The English High Court has dismissed an application made under s.24(1)(d)(i) of the Arbitration Act challenging an LCIA decision not to remove the arbitrators on the grounds of improper delegation of functions by the Tribunal to the Tribunal secretary and by c0-arbitrators to the chairman, and provided some guidance on best practise for arbitrators and secretaries in performing their respective functions.

The Court also refused a related application for correspondence between the Tribunal and the secretary to be disclosed. The Court applied a strict test of necessity to the application for disclosure and emphasised the desire to minimise court intrusion in arbitral proceedings.

The LCIA arbitration concerned a joint venture framework agreement and a shareholders agreement. The two co-arbitrators and the chairman were experienced international arbitrators. The secretary of the tribunal, whose selection was agreed between the parties, was an associate with a large US law firm.

The Claimant filed a challenge with the LCIA Court seeking to have all three Tribunal members removed for failing properly to conduct proceedings. The Claimant argued: 1) that the Tribunal had improperly delegated its role to the Tribunal secretary; 2) that the co-arbitrators had not sufficiently participated in the arbitration proceedings; and 3) that the Tribunal Chairman had breached duties of confidentiality and impartiality.

The first ground was based on an email from the Chairman of the Tribunal intended for the Tribunal secretary which was accidentally misdirected to one of the Claimant's lawyers' paralegals. The email read "Your reaction to this latest from [Claimant]?" referring to an email from the paralegal regarding the Claimant's compliance with a decision on document production. The Claimant alleged in its application that the Chairman, by seeking the views of a person not a member of the Tribunal on substantive procedural issues, had breached his duty not to delegate his functions and brought his independence into question.

In relation to the second ground, the Claimant relied on comparative evidence of the amount of time spent working on the arbitration by the members of the Tribunal and the secretary – the latter's hours being considerably more extensive than either co-arbitrator's – to argue that that the co-arbitrators had not sufficiently participated in proceedings.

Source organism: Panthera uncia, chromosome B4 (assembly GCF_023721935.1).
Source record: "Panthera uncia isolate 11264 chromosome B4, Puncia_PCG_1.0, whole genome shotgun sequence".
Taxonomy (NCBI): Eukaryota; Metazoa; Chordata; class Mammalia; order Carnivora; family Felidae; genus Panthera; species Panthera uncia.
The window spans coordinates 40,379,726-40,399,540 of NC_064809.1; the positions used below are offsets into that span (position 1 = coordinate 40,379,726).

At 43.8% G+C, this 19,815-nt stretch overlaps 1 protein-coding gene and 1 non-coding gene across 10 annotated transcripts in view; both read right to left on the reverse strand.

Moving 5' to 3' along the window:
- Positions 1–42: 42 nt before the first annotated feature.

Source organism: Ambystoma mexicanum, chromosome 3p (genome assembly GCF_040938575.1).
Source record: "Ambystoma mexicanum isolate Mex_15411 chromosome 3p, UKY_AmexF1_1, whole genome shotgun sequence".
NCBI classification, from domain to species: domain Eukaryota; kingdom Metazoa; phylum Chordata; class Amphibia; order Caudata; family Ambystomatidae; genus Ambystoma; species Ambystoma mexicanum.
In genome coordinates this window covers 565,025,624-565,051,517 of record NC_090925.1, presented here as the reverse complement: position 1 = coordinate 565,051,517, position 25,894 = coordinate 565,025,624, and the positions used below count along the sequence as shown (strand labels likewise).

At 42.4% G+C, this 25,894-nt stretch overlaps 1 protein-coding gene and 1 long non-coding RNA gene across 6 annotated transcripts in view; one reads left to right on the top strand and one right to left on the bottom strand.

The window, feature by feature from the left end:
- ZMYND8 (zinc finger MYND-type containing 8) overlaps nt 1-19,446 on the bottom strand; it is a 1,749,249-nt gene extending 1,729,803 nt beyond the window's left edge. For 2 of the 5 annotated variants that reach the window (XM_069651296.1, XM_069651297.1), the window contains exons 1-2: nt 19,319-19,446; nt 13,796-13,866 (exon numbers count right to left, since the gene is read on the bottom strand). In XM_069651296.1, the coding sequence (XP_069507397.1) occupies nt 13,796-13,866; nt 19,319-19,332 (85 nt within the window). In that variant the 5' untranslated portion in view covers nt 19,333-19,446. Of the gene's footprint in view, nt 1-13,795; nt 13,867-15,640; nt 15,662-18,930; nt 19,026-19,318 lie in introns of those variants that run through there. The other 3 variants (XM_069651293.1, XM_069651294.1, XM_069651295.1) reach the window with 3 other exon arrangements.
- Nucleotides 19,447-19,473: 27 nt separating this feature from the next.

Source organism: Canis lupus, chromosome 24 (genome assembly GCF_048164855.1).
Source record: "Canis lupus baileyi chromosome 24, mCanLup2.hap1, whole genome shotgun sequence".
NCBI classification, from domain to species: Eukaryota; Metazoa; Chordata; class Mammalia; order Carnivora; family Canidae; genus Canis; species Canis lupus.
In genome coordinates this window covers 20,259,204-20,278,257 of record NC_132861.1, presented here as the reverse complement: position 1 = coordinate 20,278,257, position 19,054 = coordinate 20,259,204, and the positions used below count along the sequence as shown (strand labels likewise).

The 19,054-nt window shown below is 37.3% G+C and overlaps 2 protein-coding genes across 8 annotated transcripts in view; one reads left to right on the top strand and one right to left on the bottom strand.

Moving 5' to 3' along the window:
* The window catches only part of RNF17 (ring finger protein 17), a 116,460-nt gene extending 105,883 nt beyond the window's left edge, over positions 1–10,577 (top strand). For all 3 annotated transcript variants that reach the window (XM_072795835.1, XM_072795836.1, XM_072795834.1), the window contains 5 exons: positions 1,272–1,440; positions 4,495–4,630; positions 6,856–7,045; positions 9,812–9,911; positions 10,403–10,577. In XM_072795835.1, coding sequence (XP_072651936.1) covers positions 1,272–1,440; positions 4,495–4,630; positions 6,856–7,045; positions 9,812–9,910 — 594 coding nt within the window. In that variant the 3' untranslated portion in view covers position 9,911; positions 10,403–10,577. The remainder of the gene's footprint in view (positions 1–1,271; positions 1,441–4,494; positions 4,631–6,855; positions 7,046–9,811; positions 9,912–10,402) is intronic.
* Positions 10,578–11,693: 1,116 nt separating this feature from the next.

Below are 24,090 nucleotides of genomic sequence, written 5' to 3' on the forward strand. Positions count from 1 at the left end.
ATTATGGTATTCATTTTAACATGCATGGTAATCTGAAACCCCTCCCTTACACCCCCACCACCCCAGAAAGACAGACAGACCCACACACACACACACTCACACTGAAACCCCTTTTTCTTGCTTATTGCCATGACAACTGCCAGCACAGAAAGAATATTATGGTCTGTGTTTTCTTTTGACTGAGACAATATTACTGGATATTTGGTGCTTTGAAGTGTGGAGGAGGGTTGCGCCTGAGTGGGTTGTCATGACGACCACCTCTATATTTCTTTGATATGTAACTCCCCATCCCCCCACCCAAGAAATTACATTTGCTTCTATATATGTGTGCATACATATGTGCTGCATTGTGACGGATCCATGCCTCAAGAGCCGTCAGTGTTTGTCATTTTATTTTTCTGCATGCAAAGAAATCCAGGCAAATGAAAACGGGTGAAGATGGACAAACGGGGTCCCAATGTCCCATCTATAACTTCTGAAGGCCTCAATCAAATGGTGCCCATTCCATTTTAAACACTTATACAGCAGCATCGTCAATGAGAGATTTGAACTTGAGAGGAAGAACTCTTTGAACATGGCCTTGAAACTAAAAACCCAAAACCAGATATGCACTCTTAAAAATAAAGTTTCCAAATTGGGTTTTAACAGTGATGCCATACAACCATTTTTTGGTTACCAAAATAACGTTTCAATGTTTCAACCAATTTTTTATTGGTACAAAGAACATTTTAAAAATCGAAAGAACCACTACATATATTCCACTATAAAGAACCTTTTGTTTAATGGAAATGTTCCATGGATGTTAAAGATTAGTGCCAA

The LCIA rejected the Claimant's challenge on the first two grounds, stating that the manner in which the Tribunal had operated in the case had been "entirely in keeping with the way in which arbitral tribunals function" 1. However, the LCIA did allow the Claimant's application to remove the Chairman on the third ground although little information is given in the judgment on the precise reason for his removal.

The Claimant subsequently brought an application before the High Court under s24 of the Arbitration Act 1996 2 to remove the co-arbitrators on the first and second grounds described above. The Court dismissed the Claimant's application. On the first ground, the Court found that it was perfectly possible that an adjudicator might seek the views of the secretary without surrendering any part of his own decision making role 3. On the second, the Court held that it reasonable and proper that the Chairman and the secretary should prepare drafts of the decisions for the co-arbitrators to review, which explained the discrepancy in time spent on the case 4.

The Court acknowledged the "considerable and understandable anxiety in the arbitration community that the use of tribunal secretaries risks them becoming, in effect "fourth arbitrators"" 5. In response to this anxiety the Court suggested that "best practise is therefore to avoid involving a tribunal secretary in anything which could be characterised as expressing a view on the substance of that which the tribunal is called upon to decide." 6

For future guidance, the Court gave examples of conduct which was not necessarily improper 7:

  1. he use of the secretary to analyse submissions and to draft procedural orders;
  2. Soliciting the secretary's views on the merits of procedural decisions;
  3. The chairman working "cheek by jowl" with the secretary, where such work is in a supervisory role;
  4. The use of the secretary to draft those parts of the decisions which recite parties' submissions and the procedural background to the case.

In a related application on the same case, the Claimant sought an order for disclosure of the following categories of documents:

  • instructions, requests, queries or comments from the co-arbitrators (or from the chairman to which the co-arbitrators were copied) to the secretary;
  • all responses from the secretary to those emails; and
  • all communications sent or received by the co-arbitrators which related to either the role of the secretary or the tasks delegated to the secretary.

Applying the principle set down in Locabail 8 - that "there can be no question of cross-examining or seeking disclosure from the judge" in a challenge to the judge's impartiality – the Court chose strongly to protect the sanctity of the adjudicator's decision-making process.

Bringing the category of documents concerned, even if seemingly administrative in nature, within the ambit of the "process of [the Tribunal's] deliberations" 9, the Court also considered that the parties had contracted out of the High Court's jurisdiction to grant disclosure. In this regard, Article 30.2 of the 1998 LCIA Rules 10 provides that the deliberations of the Arbitral Tribunal are confidential to its members. The Court concluded that it will only be "in the very rarest of cases, if ever, that arbitrators will be required to give disclosure of documents; it would require the most compelling reasons and exceptional circumstances for such an order to be made, if ever."